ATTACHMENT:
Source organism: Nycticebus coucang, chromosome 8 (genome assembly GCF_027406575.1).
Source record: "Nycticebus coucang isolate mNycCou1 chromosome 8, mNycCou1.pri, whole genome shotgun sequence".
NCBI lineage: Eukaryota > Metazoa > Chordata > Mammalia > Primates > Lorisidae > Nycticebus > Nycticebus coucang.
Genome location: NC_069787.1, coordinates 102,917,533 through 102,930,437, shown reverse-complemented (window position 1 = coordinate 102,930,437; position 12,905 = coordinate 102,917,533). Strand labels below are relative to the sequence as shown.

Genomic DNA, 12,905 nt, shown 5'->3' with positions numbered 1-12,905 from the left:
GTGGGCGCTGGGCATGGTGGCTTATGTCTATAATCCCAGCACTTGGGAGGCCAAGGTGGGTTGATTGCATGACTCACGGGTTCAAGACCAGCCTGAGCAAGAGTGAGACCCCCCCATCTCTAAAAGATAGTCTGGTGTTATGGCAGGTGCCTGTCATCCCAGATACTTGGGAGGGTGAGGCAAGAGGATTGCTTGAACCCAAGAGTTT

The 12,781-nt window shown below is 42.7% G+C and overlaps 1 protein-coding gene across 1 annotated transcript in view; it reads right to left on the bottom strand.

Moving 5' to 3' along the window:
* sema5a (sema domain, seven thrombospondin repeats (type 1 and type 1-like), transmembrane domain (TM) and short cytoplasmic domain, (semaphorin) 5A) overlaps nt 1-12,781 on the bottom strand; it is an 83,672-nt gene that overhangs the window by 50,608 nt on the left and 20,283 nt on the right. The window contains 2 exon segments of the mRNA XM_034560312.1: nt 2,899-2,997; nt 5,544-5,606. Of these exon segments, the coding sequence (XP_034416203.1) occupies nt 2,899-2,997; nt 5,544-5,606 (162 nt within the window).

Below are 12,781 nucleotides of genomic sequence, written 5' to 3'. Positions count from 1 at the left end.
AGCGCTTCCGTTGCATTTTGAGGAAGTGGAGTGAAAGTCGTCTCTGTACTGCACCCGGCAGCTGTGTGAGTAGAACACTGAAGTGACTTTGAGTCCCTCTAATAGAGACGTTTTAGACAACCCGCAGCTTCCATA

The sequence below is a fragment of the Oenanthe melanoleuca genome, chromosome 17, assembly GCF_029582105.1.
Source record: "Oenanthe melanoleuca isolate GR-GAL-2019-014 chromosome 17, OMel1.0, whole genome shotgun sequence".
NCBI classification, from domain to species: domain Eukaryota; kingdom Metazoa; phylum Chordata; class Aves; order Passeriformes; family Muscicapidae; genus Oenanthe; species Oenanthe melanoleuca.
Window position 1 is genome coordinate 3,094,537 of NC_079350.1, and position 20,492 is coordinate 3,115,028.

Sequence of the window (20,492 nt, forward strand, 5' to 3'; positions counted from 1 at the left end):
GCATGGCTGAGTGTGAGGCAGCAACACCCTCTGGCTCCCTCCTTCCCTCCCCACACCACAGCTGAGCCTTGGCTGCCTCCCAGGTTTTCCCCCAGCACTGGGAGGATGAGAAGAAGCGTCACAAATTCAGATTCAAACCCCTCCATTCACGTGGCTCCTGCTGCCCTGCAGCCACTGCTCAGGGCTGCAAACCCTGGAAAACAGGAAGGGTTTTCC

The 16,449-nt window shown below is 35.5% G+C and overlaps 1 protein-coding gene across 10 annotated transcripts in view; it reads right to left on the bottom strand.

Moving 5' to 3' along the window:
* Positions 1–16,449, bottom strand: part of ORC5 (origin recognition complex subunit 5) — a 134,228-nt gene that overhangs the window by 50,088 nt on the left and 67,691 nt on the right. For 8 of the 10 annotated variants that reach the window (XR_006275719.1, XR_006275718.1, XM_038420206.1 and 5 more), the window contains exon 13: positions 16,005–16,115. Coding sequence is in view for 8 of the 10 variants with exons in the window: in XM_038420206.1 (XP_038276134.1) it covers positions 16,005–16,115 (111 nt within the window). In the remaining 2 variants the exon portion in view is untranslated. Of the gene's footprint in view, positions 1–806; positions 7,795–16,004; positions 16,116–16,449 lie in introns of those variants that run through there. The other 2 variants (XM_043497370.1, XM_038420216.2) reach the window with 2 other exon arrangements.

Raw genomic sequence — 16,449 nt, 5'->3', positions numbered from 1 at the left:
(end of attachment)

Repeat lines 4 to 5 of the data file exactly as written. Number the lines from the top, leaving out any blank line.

Genome location: NC_069787.1, coordinates 102,917,533 through 102,930,437, shown reverse-complemented (window position 1 = coordinate 102,930,437; position 12,905 = coordinate 102,917,533). Strand labels below are relative to the sequence as shown.

Genomic DNA, 12,905 nt, shown 5'->3' with positions numbered 1-12,905 from the left: